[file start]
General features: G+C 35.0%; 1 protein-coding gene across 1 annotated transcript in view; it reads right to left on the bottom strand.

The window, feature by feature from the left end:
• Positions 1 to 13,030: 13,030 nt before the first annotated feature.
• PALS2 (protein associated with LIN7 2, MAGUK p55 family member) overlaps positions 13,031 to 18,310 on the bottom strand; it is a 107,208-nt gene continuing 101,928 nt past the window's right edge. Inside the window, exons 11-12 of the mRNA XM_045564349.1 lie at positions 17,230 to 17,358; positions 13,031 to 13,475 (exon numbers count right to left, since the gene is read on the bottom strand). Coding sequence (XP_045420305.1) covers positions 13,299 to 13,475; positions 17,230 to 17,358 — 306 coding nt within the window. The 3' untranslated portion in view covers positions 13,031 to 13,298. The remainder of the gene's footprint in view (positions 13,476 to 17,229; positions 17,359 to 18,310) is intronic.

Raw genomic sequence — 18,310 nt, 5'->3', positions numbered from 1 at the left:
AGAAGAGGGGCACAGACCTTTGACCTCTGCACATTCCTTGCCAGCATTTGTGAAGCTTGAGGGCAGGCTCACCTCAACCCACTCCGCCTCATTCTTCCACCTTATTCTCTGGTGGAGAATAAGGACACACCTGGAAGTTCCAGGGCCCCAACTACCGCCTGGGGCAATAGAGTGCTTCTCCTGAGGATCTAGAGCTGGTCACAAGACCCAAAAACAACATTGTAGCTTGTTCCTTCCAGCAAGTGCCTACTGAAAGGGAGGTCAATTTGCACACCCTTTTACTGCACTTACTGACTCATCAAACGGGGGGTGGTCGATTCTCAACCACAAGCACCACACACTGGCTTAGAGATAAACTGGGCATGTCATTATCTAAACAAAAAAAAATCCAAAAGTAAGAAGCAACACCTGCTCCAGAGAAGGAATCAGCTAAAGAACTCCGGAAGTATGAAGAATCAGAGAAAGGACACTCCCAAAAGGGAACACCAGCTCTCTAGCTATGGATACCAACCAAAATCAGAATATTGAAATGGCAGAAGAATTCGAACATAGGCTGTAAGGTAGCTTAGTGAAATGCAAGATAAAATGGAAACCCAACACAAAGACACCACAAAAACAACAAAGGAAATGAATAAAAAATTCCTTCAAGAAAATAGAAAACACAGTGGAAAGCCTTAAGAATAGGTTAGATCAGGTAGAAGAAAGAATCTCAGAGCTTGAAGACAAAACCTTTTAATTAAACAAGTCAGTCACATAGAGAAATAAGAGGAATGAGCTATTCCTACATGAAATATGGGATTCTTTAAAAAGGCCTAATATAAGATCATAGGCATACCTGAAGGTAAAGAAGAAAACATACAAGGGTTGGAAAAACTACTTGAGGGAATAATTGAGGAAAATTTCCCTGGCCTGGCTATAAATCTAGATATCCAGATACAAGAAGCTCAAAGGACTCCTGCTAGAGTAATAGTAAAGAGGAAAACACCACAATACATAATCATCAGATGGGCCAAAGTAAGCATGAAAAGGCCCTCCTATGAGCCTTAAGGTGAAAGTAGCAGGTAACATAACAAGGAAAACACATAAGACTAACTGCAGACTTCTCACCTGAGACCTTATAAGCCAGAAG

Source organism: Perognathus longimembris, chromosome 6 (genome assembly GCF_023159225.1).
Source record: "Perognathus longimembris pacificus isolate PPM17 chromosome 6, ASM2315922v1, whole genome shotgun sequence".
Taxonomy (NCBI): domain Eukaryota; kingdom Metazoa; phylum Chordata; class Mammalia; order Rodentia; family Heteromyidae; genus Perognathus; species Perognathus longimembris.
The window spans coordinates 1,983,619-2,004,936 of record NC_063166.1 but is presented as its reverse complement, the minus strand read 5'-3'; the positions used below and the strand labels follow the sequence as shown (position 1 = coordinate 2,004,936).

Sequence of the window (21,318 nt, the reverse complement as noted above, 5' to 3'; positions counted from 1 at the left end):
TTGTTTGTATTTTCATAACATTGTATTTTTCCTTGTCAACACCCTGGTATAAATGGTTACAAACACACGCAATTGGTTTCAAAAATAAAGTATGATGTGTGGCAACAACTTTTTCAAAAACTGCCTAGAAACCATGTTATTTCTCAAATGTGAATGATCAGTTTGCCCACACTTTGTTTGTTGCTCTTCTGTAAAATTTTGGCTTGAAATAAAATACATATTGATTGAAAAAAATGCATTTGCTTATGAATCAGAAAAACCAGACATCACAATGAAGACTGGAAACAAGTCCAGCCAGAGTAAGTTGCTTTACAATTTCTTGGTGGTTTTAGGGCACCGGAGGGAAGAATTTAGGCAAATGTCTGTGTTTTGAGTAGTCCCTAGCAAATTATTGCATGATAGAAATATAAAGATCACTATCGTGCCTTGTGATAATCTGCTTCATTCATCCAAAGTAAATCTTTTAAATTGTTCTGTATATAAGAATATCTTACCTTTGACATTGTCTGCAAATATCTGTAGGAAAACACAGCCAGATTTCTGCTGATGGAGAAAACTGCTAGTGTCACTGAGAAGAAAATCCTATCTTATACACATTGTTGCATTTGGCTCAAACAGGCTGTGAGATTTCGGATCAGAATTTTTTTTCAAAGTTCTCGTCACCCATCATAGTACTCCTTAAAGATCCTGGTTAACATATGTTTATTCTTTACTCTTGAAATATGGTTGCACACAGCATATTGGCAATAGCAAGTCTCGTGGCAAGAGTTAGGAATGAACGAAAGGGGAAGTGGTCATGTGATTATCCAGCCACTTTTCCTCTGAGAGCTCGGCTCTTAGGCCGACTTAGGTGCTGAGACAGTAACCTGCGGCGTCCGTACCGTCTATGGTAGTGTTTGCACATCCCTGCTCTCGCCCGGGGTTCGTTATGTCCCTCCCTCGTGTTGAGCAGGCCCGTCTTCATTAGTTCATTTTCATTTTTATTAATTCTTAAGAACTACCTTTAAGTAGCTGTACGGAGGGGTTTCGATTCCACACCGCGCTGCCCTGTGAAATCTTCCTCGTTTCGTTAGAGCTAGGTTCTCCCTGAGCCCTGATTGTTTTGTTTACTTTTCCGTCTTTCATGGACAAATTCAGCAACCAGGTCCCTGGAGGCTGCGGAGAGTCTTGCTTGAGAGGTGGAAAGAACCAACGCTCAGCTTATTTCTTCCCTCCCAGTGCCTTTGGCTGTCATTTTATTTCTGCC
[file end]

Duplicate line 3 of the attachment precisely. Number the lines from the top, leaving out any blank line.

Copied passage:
• Positions 1 to 13,030: 13,030 nt before the first annotated feature.